Don’t Call The Exorcist, Your Son Will Go Back To Sleep Alone

One of the most common sleep disorders in childhood is night terrors. These can be a real nightmare for parents, because most of the time, our children do not know!

Imagine the following: You are a 20-year-old student who helps pay her expenses by babysitting in your spare time. One night, the mother whose daughter you are going to take care of explains to you calmly and deliberately: “At around 11 at night you will hear a scream that will freeze your blood. It is not necessary to call the exorcist, she is my daughter and she will go back to sleep alone. What would you do if you were in this situation?

I have no idea what went through my babysitter’s head, I only know that she hid her surprise very well and that when she returned, she did not look like she had seen — or heard — a ghost. That night my daughter did not scream at eleven, but only at 9:15 pm, a few minutes after her dad and I left home to go to dinner.

Night terrors in children

From before reaching her first birthday, our little girl began to suffer from the dreaded night terrors. As with almost all parents, the visit to the pediatrician was the first mandatory step, confirming that physiologically everything was fine. We then followed a series of recommendations with more or less scientific support, until one night, exhausted until saying enough, neither of us gathered enough energy to get out of bed to comfort her and, to our surprise, our daughter fell asleep again! alone! There yes, we both reacted with a mixture of relief and apprehension.

I invite you to reread: Nightmares and night terrors

Rosa Jové describes night terrors as one of the most common sleep disorders among children. The author notes that these typically occur up to five years of age, although they can last into adulthood. She comments that they are due to disruptions in the transition from one stage of sleep to another, although they are usually associated with other types of problems such as stress or fatigue. Here are some tips to know how to handle them:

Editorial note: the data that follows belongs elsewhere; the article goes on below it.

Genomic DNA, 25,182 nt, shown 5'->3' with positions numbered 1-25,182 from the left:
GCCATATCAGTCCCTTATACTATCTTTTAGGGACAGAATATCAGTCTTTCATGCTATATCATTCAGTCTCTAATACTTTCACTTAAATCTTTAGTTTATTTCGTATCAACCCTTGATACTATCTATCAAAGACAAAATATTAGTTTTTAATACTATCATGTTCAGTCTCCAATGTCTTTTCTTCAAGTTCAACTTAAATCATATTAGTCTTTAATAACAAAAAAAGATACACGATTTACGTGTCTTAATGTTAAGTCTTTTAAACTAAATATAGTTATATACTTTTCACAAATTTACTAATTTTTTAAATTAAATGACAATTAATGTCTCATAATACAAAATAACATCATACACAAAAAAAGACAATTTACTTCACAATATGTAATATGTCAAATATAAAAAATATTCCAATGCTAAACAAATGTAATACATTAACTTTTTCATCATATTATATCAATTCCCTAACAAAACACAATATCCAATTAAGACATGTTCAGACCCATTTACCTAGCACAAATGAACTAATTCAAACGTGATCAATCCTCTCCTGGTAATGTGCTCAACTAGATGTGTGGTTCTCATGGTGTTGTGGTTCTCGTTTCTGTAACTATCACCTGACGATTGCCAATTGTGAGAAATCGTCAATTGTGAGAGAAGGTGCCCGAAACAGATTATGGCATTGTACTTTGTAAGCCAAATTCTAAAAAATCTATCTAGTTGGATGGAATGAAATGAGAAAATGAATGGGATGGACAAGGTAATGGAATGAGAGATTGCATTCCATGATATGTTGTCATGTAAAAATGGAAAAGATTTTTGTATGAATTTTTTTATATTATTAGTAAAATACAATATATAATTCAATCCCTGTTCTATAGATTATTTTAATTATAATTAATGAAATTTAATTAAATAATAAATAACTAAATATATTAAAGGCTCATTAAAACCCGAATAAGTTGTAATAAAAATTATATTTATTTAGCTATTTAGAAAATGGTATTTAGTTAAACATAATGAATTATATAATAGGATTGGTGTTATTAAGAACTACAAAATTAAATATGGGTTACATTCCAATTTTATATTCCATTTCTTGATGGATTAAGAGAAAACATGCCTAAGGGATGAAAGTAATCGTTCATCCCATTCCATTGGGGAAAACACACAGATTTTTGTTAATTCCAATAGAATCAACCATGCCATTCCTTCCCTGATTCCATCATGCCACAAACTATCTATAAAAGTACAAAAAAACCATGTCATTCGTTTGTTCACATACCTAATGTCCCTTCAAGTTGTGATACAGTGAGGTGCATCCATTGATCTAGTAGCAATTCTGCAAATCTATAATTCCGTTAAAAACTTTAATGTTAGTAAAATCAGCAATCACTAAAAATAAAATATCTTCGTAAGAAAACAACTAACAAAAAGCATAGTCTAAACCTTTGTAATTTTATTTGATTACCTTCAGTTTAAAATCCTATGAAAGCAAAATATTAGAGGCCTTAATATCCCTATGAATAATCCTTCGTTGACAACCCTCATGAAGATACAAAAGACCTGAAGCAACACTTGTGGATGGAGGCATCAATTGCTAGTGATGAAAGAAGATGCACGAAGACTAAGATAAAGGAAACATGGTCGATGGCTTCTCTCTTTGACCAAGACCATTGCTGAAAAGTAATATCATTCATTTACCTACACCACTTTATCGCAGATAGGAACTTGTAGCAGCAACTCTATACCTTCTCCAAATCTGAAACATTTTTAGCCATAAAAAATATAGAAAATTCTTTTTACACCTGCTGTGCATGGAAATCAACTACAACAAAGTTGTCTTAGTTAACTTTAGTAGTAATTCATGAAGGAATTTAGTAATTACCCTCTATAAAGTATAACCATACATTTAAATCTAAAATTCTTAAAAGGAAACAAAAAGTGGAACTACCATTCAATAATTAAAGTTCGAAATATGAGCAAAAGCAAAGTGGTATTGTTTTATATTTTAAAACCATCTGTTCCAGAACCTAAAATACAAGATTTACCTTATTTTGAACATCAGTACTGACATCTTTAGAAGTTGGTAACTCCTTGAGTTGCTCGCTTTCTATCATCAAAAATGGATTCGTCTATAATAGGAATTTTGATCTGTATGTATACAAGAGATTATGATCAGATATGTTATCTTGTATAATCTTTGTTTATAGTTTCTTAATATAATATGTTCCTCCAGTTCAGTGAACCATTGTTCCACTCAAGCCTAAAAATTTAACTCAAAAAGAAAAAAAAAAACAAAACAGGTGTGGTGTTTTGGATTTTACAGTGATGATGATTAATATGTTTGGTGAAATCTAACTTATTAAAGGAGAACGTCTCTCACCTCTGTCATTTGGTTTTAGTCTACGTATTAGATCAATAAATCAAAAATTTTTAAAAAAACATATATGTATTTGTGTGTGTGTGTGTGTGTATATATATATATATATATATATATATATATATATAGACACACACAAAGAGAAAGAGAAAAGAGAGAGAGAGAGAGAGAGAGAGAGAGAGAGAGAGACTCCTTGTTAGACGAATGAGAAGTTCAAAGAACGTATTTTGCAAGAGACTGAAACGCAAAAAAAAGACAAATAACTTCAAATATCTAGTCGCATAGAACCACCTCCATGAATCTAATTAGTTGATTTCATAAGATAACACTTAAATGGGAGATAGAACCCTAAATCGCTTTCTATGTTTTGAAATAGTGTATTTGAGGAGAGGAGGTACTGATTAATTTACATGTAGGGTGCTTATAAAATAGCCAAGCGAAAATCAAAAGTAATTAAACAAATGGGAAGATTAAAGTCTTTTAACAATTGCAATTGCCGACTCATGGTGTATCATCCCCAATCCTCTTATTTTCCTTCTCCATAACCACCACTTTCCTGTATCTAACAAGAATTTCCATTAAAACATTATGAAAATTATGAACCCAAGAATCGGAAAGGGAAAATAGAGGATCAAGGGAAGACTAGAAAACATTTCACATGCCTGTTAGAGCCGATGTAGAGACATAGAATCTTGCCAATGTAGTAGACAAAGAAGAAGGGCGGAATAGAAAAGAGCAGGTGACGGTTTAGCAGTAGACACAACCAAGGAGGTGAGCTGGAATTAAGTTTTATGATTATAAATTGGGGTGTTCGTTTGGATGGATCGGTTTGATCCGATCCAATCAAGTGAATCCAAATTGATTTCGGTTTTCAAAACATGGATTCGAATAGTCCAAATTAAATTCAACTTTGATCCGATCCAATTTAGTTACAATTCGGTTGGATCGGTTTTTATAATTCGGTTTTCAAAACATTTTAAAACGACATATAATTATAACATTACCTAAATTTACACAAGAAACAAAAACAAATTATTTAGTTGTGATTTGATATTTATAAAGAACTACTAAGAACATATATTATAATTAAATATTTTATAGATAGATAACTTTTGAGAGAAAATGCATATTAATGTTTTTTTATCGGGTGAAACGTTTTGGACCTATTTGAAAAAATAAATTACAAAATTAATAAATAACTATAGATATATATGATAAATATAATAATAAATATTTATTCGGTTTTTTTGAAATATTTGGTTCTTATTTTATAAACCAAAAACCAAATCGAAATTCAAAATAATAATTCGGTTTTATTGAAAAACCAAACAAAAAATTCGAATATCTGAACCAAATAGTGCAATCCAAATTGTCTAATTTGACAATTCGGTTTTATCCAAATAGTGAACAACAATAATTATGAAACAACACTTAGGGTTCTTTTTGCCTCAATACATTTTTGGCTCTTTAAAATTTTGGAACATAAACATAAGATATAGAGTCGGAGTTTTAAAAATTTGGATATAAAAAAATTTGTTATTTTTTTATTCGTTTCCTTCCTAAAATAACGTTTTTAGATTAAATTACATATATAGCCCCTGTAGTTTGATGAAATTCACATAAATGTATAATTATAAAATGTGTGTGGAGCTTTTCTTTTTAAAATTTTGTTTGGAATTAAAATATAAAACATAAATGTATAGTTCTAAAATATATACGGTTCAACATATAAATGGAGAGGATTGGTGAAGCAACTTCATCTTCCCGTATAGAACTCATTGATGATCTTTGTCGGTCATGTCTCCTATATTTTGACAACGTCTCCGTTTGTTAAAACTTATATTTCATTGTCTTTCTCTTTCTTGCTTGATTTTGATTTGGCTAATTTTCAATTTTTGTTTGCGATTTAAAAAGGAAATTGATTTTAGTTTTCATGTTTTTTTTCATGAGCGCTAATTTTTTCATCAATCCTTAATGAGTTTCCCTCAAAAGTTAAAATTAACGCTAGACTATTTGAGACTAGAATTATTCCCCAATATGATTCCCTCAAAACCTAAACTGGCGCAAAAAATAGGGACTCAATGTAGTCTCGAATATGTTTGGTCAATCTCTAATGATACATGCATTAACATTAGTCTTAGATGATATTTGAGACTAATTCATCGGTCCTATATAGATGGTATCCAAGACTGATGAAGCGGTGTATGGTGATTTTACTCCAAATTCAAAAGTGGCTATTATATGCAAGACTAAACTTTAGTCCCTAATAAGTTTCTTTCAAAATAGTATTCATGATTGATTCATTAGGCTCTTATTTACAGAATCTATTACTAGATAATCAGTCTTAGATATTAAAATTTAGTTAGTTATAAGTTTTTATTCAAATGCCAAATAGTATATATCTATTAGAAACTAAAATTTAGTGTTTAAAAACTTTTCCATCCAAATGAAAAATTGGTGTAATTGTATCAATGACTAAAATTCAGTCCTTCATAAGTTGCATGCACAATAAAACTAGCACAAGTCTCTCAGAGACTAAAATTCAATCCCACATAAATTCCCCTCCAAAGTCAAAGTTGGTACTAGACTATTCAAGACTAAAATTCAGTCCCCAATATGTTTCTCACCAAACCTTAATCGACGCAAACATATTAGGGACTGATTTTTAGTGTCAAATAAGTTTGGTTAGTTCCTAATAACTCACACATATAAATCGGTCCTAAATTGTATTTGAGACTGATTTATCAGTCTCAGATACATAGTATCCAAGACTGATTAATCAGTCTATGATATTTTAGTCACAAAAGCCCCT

1. Wait!

Do not enter his room at the first sign of awakening, if you wait a few minutes, it is very likely that the little one can go back to sleep alone.

2. Make sure their environment is safe

This should always be a premise. If you use a crib, that the bars are high and the spaces between them large enough so that they do not get stuck and of the right size so that your head does not fit. Avoid using blankets, pillows or toys that can suffocate her, as well as cords on toys or mobiles. Check the hot or cold conditions inside your room.

3. Stay close

Especially in the beginning, stay close to your child to ensure that at that time he does not endanger or injure himself.

4. Don’t touch it

Avoid touching him – many repel physical contact – and don’t try to wake him up. If night terrors are what you are facing, after a few minutes you will be back to sleep alone.

5. Try to identify possible causes

Remember: what happened today, different from yesterday? Did you sleep later or were you more tired? Did you eat too much dinner? Were you positively or negatively overstimulated? Did you throw an epic tantrum? Are your parents especially stressed? Are you facing significant changes in your environment?

6. Sleep routines

Try to maintain a sleep routine, remember that these are one of the main sources of safety for children.

If what your child faces are night terrors, he will not remember the terrifying scream he gave the night before, so there is no need to harass him with questions, indicating that something very strange is happening during his sleep. They just need to arm themselves with patience (and maybe chamomile tea) and take it with philosophy. There will be time to call the exorcist, we still have many years to be parents.

I also suggest you reread: Tips so that children are not afraid of the dark

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